Whatever answer they come to, it seems as if economic decline is unavoidable. Moving investment away from underperforming areas will only make inequality worse. And there’s no telling how that will drag on the national economy as a whole.
By the same token, boosting prosperous regions could lead to a further concentration of wealth. It’s a lose-lose situation as far as the government is concerned. More importantly, any decision they take will affect millions of Aussie households for the worse.
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Where governments and businesses should invest in the future
The PwC report puts national infrastructure front and centre as part of its recommendations. It suggests improving transport links among already prosperous regions to boost growth. PwC believes there is sense to promoting fastest growing regions ahead of the others.
Rob Tyson, a researcher at PwC, explains why:
‘Fewer key locations will be relied upon to drive an increasingly large share of economic growth. From an economic point of view [we should] be less worried about the fact that one in three locations are contracting.’
In their view, such a strategy could offset the drag on the economy coming from recessionary areas. That may be true, provided the economy can extract further gains from the most productive locations.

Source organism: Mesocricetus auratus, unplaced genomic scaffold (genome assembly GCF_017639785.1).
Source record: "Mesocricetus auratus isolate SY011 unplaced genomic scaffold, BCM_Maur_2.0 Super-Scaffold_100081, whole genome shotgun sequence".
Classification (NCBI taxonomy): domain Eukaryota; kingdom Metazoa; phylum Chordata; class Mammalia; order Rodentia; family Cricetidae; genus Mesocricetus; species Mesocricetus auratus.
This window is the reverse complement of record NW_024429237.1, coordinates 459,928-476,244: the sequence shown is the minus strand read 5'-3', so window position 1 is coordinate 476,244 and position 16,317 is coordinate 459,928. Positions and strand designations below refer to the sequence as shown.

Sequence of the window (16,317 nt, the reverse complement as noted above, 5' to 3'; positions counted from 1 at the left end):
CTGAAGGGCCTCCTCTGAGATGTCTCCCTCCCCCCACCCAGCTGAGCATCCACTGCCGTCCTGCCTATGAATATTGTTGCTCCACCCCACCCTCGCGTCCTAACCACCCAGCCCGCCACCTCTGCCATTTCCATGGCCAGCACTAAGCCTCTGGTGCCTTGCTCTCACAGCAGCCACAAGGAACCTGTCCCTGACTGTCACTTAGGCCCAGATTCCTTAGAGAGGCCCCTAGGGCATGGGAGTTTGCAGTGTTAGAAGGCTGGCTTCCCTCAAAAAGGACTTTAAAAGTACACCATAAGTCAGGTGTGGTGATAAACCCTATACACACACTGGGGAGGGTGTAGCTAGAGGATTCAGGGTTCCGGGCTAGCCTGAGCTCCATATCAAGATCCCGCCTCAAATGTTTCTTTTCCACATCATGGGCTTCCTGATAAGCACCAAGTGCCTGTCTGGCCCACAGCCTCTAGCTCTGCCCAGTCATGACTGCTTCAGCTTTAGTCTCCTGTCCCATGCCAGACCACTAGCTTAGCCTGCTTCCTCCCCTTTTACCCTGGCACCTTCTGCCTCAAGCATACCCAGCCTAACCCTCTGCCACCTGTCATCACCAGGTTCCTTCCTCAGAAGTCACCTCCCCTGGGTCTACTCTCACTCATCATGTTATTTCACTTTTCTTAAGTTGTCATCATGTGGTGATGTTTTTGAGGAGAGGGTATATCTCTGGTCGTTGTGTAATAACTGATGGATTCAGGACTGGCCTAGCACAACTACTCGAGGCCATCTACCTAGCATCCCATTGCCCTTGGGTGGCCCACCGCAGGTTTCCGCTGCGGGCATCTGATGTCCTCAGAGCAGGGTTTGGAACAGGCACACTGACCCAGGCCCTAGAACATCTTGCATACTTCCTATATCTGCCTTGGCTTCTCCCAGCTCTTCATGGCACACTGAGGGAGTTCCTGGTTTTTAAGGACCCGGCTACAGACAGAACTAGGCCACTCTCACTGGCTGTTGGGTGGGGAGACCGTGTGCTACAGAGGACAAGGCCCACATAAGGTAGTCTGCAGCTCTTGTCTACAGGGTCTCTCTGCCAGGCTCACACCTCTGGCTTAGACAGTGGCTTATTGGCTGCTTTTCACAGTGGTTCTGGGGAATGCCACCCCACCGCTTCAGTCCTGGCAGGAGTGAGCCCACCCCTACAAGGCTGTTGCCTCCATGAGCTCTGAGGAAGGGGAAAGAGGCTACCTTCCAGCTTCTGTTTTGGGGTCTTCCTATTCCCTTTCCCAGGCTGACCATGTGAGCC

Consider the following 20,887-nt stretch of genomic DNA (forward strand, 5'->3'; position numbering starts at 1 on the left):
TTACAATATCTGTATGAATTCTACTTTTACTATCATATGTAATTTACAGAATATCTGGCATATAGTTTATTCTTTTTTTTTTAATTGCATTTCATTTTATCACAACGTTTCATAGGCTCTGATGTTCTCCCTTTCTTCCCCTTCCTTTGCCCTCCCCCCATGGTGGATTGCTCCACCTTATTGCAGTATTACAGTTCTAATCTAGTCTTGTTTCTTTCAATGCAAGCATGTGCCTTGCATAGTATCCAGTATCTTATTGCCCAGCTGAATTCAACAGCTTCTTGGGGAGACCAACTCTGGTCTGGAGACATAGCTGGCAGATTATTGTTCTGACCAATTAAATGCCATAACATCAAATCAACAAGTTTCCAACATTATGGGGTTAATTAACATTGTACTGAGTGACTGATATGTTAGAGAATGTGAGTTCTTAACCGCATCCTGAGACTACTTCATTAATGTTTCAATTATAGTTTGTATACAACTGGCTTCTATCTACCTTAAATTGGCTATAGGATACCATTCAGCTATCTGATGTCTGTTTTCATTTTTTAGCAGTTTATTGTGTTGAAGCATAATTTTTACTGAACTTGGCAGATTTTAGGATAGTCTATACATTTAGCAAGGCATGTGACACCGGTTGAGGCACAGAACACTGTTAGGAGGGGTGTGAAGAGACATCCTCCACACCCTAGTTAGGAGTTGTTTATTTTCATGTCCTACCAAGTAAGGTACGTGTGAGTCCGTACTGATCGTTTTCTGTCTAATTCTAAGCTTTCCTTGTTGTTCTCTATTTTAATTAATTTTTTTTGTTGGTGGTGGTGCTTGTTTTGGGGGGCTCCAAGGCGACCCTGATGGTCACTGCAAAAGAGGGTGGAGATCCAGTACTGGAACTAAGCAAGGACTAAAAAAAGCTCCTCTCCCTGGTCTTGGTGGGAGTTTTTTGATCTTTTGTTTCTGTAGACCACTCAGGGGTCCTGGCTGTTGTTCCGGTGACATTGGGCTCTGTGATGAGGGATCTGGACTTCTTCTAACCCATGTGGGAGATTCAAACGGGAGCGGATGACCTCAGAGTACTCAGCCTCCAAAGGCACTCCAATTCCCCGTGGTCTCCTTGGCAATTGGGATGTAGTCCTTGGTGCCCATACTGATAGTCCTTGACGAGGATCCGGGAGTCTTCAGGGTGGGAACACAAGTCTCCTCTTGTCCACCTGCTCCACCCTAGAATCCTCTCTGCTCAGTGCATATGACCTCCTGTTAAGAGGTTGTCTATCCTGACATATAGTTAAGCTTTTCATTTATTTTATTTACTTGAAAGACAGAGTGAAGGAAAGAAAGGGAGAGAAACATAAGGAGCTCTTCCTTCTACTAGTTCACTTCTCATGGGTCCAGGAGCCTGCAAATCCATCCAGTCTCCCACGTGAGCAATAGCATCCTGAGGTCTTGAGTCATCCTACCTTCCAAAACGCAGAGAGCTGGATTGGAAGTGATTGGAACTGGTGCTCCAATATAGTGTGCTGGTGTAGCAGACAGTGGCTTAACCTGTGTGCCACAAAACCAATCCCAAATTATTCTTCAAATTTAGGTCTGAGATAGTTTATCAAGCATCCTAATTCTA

He also suggests the government would be wise to spend on improving Sydney’s transport infrastructure. The idea is to bring the four major regions representing greater Sydney closer together.
But he also raises a counter point about the effects of such a strategy. Tyson admits that social and economic equality could suffer as a result. That makes it a tricky issue for the government to contend with looking ahead.
After all, the government is responsible for ensuring that all Australians benefits from national spending. Yet economic realities may override any question of fairness. It could push the government towards making some unpopular decisions in the future.
For example, it could result in the most prosperous locations receiving the bulk of future government spending. With mining tax contributions declining, future growth is likely to come from those areas already experiencing rapid expansion. That may prove too enticing for the government to ignore. Even if such a decision would leave those areas in recession underserved.
Sadly, it may not be enough to prevent this trend developing into a national recession. Markets and Money’s Greg Canavan predicted this at the start of the year. As one of Australia’s leading investment analysts, Greg has been warning for months that we’re sleepwalking into a recession.
In a free report, ‘Australian Recession 2015: Unavoidable’, Greg reveals why the other two thirds of Australia could face the same fate. Falling mining revenues will affect government spending for years to come. As a result, rising government and household debt will continue the drag on the economy. Most worryingly, Greg has proof that the RBA know that a recession is imminent.
Download your free report to find out what steps you can take to protect your wealth from the fallout of the recession. To find out how to download the report right now, click here.
Contributor, Markets and Money